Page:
Autism 101: definition & diagnosis

This week’s post has been extra challenging for me because it’s difficult to summarize so much information into a few nice, tidy paragraphs and still have it make sense to the reader.

I tried my best to minimize the usage of technical and medical terminology in order to keep readers from becoming overwhelmed, but there was no way to avoid it completely if I wanted to provide a basic understanding and explanation of autism.

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au-tism, n. – a neurodevelopmental disorder of variable severity that is characterized by difficulty in social interaction and communication and by restricted or repetitive patterns of thought and behavior

In order to qualify for a diagnosis of autism spectrum disorder (ASD), a person must show continuing problems with social communication and interaction, including:

  1. problems with social and emotional reciprocity, such as problems with:
    • normal back-and-forth conversation
    • sharing interests, emotions, or affect
    • approaching, initiating, and responding to social situations
  2. problems with non-verbal communication, such as problems with:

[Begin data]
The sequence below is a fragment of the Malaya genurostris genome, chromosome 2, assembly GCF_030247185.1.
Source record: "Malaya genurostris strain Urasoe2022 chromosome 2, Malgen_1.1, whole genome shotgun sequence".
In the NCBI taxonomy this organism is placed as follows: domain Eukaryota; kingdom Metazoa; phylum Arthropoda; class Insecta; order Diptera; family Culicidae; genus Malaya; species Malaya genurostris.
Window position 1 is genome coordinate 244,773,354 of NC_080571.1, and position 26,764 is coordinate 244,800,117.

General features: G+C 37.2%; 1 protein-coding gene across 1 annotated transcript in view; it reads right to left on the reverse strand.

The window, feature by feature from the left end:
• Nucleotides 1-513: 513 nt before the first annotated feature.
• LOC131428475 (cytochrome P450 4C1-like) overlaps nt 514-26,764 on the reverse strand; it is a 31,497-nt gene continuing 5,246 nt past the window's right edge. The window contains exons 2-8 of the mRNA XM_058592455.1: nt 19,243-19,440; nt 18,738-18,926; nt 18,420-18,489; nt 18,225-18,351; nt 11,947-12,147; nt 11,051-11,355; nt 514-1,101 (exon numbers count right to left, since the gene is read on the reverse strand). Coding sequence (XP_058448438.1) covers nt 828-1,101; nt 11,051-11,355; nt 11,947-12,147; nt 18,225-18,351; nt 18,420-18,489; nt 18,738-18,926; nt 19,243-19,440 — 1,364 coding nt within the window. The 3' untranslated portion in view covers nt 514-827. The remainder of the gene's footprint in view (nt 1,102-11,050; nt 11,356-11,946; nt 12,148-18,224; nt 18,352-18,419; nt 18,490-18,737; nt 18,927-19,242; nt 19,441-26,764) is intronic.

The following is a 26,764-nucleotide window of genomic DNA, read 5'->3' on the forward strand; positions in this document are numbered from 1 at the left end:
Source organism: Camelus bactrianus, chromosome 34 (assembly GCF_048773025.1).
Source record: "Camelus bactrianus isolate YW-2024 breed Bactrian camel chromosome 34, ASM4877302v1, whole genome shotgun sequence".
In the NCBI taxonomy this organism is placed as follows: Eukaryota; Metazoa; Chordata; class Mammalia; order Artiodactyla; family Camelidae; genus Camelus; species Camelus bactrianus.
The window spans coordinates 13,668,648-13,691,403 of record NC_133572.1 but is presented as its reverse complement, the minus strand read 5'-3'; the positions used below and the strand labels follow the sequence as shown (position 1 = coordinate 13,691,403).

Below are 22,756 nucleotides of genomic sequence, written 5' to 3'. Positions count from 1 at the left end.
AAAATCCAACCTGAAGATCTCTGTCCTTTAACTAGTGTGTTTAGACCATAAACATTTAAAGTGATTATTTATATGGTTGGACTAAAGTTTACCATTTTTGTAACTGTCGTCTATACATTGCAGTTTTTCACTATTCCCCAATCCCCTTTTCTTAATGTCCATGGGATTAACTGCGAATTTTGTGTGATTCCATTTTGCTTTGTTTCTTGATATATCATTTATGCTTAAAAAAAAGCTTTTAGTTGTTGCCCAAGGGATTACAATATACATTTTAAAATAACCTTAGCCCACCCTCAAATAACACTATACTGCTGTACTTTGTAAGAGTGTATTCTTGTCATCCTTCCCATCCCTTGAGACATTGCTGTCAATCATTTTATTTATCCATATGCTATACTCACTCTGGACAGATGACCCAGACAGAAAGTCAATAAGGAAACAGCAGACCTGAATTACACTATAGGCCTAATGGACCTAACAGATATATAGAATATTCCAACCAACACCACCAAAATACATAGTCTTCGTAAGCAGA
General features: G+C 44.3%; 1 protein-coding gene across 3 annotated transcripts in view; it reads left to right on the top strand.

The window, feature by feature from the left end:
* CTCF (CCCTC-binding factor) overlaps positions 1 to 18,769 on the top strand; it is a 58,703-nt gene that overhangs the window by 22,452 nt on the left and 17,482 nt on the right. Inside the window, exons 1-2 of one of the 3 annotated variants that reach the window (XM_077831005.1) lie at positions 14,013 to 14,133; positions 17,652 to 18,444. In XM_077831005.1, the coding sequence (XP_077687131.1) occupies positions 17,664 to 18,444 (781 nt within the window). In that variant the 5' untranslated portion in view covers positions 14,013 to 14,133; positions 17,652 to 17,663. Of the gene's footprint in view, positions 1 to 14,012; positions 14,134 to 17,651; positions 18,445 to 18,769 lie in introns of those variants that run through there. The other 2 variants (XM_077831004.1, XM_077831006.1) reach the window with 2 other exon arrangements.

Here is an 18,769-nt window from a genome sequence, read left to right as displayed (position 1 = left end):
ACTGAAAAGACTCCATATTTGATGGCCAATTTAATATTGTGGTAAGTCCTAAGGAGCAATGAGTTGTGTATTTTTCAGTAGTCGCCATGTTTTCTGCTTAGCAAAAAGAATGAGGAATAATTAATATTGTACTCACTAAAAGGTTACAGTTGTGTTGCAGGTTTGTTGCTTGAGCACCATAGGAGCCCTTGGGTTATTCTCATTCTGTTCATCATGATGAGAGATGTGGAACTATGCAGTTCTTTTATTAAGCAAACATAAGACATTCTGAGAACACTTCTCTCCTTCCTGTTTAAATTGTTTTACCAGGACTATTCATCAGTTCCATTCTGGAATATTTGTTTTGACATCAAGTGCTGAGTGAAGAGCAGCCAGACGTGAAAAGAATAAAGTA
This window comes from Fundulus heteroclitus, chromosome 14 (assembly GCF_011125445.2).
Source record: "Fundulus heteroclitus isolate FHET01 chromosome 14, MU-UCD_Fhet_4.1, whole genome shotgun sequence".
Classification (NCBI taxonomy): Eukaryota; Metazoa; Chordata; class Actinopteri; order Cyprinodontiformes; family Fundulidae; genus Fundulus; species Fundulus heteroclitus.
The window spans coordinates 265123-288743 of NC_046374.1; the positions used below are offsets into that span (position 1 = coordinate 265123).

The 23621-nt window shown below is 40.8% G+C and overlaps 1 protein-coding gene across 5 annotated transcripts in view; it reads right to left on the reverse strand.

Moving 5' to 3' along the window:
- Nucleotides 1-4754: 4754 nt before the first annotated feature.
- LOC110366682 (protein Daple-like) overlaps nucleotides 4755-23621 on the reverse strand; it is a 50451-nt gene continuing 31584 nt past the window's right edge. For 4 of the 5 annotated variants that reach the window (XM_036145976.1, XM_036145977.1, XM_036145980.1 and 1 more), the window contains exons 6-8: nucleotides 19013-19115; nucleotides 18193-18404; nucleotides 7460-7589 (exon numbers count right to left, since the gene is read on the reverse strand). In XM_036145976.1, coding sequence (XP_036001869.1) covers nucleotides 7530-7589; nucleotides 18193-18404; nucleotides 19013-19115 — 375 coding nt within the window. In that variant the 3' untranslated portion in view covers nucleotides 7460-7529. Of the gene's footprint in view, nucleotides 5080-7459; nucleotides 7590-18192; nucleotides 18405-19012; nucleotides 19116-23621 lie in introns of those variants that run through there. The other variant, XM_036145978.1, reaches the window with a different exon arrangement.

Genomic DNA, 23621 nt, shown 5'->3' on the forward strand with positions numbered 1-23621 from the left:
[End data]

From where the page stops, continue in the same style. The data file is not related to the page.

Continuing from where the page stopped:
• interpreting body language
    • making eye contact
    • using and understanding gestures
    • total lack of facial expressions
  3. developing, maintaining, and understanding relationships, such as problems with:
    • making friends
    • sharing imaginative play
    • lack of interest in peers
  4. restricted, repetitive patterns of behavior, interests, or activities, as shown by at least two of the following, currently or by history:
    • Stereotyped or repetitive motor movements, use of objects, or speech (e.g., hand flapping, lining up toys, flipping objects, repeating meaningless phrases, etc.)
    • Insistence on things remaining the same, inflexible adherence to routines, or ritualized patterns of verbal or nonverbal behavior (e.g., extreme distress at small changes, difficulties with transitions, rigid thinking patterns and greeting rituals, needing to take the same route or eat the same food every day)
    • Highly restricted, fixated interests that are abnormal in intensity or focus (e.g., strong attachment to or preoccupation with unusual objects or subjects)
    • Hyper- or hyporeactivity to sensory input or unusual interest in sensory aspects of the environment (e.g. apparent indifference to pain or temperature, adverse response to specific sounds or textures, excessive smelling or touching of objects, visual fascination with lights or movement)
  5. Symptoms must be present in the early developmental period, but might not become fully apparent until social demands exceed abilities, or might be masked by learned strategies.